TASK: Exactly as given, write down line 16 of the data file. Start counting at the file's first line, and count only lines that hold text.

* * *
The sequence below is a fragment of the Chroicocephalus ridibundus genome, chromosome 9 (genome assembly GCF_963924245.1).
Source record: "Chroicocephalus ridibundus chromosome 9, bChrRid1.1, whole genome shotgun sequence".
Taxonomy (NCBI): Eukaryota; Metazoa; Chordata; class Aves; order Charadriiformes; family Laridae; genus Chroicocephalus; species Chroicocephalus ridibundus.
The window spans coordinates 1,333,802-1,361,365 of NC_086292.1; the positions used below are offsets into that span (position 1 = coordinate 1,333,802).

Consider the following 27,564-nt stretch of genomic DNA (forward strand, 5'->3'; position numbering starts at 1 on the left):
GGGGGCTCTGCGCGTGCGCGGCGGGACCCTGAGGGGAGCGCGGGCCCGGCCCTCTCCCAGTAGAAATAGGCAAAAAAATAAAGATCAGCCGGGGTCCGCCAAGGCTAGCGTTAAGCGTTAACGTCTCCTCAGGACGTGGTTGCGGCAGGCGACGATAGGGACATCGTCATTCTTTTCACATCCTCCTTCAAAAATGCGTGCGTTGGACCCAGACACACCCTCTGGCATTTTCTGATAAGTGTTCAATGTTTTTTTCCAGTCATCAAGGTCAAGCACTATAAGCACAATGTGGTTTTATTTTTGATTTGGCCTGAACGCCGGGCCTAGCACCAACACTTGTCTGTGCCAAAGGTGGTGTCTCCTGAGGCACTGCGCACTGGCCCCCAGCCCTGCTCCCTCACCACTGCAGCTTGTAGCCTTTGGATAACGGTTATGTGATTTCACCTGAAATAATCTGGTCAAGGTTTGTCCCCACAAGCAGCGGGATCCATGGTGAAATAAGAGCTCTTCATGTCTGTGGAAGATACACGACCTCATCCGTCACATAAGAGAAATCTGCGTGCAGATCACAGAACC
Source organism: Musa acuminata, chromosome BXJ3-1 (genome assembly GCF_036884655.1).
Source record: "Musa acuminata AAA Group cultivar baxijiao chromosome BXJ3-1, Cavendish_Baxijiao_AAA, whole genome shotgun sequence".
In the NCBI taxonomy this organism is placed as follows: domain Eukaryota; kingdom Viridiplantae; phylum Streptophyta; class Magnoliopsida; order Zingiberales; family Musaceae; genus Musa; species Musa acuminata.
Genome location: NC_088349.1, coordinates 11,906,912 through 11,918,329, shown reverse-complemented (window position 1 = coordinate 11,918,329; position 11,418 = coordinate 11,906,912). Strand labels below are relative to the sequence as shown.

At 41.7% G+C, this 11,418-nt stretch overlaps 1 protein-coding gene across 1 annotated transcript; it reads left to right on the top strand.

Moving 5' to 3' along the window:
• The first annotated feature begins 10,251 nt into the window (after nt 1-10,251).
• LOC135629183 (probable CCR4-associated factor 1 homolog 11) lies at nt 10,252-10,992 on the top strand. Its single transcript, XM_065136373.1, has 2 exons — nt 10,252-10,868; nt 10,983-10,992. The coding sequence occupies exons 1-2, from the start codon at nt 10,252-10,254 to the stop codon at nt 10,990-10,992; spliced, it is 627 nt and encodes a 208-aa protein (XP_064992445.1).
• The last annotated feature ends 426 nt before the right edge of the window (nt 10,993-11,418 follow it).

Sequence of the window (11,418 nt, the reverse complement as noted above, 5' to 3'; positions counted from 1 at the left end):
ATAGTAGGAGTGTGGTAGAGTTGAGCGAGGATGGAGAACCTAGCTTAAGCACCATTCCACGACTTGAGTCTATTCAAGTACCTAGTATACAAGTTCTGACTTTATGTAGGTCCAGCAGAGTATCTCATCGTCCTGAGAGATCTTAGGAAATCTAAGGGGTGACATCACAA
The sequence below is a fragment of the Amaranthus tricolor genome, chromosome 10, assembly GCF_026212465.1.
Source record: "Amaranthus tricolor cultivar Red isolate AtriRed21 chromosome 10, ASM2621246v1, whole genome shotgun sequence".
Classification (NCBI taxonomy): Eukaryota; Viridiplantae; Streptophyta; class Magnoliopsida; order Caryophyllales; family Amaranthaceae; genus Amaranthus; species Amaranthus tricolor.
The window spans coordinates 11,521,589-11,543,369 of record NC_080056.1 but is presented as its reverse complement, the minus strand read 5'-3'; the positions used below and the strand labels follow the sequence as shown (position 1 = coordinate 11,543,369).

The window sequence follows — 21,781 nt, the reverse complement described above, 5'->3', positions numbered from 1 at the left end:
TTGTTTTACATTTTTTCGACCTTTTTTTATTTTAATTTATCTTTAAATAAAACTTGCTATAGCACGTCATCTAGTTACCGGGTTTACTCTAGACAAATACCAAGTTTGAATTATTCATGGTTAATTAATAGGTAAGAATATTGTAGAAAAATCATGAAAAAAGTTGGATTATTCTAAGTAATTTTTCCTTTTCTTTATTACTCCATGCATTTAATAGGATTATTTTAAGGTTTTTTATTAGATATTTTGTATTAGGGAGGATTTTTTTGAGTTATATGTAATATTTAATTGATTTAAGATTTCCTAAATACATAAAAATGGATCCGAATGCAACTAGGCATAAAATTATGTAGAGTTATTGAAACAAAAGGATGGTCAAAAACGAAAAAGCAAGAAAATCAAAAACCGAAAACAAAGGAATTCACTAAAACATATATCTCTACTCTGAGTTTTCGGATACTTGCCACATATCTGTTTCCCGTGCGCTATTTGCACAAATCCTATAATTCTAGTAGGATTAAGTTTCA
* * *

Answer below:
Sequence of the window (11,418 nt, the reverse complement as noted above, 5' to 3'; positions counted from 1 at the left end):